New WIM group: WIM Timmins, ON

Published: 03/10/2014

New group seeks more women in mining

Timmins Times, Monday, September 29, 2014. By LEN GILLIS,

The group, Women in Mining Northern Ontario, which has been active in Sudbury for the past five years, is now expanding to include other mining communities such as Timmins.

This is no feminist thing. This is hard cold economics. Canada’s mining industry is facing a growing shortage of skilled young workers and the experts say more people are needed sooner rather than later.

The organization held a social event at Cedar Meadows Resort last Thursday to announce the opening a Timmins chapter, to encourage networking and mentoring as a way to attract more women to mining, mining exploration and the mining supply and service companies.

The Sudbury group, Women in Mining Northern Ontario, is headed up by Charmaine Gazdic, who quoted a national report indicating that no matter what happens to the economy, “skilled labour shortages will remain a significant challenge for the Canadian mining industry over the next decade.”

“Women are broadly under-represented in Canadian mining, making up just 16 per cent of the workforce,” Gazdic told the audience, as she quoted a 2013 labour market forecast.

Gazdic said mining needs to remove any barriers and do more to encourage women to seek careers in mining.

This doesn’t necessarily mean they’re pushing all women to slap on a hardhat, coveralls and a cap lamp, she said. The mining industry needs skilled workers in information technology, accounting, and any number of other occupations.

Timmins city councillor Steve Black brought greetings on behalf of the City and Timmins Mayor Tom Laughren, who was out-of-town. In a written statement, Laughren congratulated the WIM for their efforts in coming to Timmins.

Speaking for himself, Black said he has indeed seen changes in the mining industry as he has spent the last 13 years in mining engineering. He mentioned that the percentage of women in mining engineering from his own university days, ties in with the national statistics as there were only three women out of a class of twenty students.

“I think we all have a role to play in improving this,” said Black adding that in recent years, the industry has seen many outstanding women coming forward into the upper corporate levels of Canadian mining companies.


Also speaking at the event was Daniel Giroux, Vice President Academic of Collège Boréal. He said he was surprised to see the statistics indicating only 14 per cent of women are represented in the mining and mineral industries. He said it prompted him to do check the stats with the Collège Boréal registrar’s office and sure enough, only 14 per cent of women had enrolled in mining related programs in the past ten years.

“I think looking at Collège Boréal, and Northern, I think we have a job to do as post secondary institutions, that is to encourage more women to take some of our post secondary programs,” he said.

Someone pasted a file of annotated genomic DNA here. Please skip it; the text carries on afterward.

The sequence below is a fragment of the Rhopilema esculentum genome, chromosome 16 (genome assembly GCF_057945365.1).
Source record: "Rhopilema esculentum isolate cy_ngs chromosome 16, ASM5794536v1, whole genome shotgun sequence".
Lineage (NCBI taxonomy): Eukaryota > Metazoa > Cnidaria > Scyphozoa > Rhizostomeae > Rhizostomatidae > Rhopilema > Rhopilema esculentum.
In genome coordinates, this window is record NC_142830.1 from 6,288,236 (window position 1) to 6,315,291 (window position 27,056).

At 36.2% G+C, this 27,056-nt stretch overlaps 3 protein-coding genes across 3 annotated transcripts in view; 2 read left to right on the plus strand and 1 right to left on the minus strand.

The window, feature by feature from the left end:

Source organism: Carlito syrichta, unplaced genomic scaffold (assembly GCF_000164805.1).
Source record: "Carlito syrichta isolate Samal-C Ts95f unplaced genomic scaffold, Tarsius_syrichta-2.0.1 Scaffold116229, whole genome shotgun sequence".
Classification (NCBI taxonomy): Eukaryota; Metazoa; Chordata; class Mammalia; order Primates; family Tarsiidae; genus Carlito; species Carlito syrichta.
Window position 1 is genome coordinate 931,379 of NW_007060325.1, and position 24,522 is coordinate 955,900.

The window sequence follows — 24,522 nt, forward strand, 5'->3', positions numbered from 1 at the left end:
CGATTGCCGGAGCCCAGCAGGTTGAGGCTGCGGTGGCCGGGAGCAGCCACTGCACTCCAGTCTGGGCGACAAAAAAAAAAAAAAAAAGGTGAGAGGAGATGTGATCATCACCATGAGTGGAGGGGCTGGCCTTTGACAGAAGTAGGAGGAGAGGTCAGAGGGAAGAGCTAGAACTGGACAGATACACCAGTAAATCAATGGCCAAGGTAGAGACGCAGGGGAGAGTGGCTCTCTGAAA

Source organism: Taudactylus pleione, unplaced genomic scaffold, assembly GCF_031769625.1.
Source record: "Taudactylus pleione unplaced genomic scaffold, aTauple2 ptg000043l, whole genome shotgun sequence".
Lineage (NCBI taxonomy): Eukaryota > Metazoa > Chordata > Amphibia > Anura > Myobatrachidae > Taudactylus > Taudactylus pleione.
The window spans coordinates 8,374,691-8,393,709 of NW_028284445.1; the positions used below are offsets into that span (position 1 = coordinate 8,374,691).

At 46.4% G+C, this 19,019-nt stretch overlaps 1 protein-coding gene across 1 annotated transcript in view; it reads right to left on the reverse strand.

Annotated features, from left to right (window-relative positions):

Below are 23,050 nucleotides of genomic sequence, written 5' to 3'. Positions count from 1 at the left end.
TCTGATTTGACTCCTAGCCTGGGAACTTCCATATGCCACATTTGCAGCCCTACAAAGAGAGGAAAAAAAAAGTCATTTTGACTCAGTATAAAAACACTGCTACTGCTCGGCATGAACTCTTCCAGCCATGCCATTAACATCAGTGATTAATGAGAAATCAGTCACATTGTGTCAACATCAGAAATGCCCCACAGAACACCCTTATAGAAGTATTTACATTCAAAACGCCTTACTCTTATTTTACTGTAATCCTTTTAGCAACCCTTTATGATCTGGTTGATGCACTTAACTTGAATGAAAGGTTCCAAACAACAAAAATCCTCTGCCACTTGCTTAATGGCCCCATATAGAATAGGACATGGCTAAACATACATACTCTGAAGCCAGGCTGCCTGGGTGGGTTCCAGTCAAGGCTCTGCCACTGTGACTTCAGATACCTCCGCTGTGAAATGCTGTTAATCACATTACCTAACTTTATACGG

Giroux said it is important for educators to know that in order to make mining attractive, it means that young women have to be approached at an earlier level in their education, as early as Grade 9, to encourage them to step up.

“The biggest challenge is not just the women. It’s the men. And most importantly, the parents. It’s okay for women to work in the mining industry. And we’ve got to get that word across to moms and dads, across this province,” said Giroux.

The keynote speaker of the evening was Christina Ouellette, Vice President of Human Resources for Lake Shore Gold Corporation. She said more mining companies need to have policies of workplace diversity and inclusion in order to get more women involved in mining.

Ouellette said this means a fundamental change in some old mindsets in the recruitment and promotion process.

“Managers must be trained to become aware of, and to overcome, subconscious attitudes that discourage women from joining their teams, and from progressing in those teams,” said Ouellette.

“So just because they (women) can drive a truck really well does not mean that’s where we keep them. We have to continue to make those people, the women in our workforce, succeed, and help them progress their careers up to mine managers,” she continued.

Change is also needed among the women themselves, said Ouellette, who added many women have so much more to offer their companies, but for some reason they do not always step forward.

“Women are often reluctant or hesitant to put themselves forward. This is changing as the generations change,” she said.

Ouellette also told the women that corporate knowledge is changing and it is recognized that self-awareness and self-knowledge is a good trait to have.

“This has been proven time and time again in many studies,” she revealed.

“And women are very, very good at this. It’s inherent to us and what we do. And it is a trait that is deemed that very successful people have,” she said.

One of the organizers of the Timmins launch event was WIM Northern Ontario director Stella Holloway. She said the success of the Sudbury WIM chapter made it obvious to expand to Timmins.

“We are trying to let the City of Timmins and the surrounding areas know that our presence is going to exist here in Timmins, just as it has in Sudbury,” said Holloway.

“Considering what Timmins has to offer with mines and the whole industry, this is an absolute amazing venue, so we are taking up being here full time. We are looking to partner locally, to create awareness, to create mentorship programs and networking,” she added.

Holloway has lived in Timmins on two previous occasions in mining jobs and said she was determined to return.

“It was very important to me that if I want to be part of this organization that Timmins would be a part of it,” she said.

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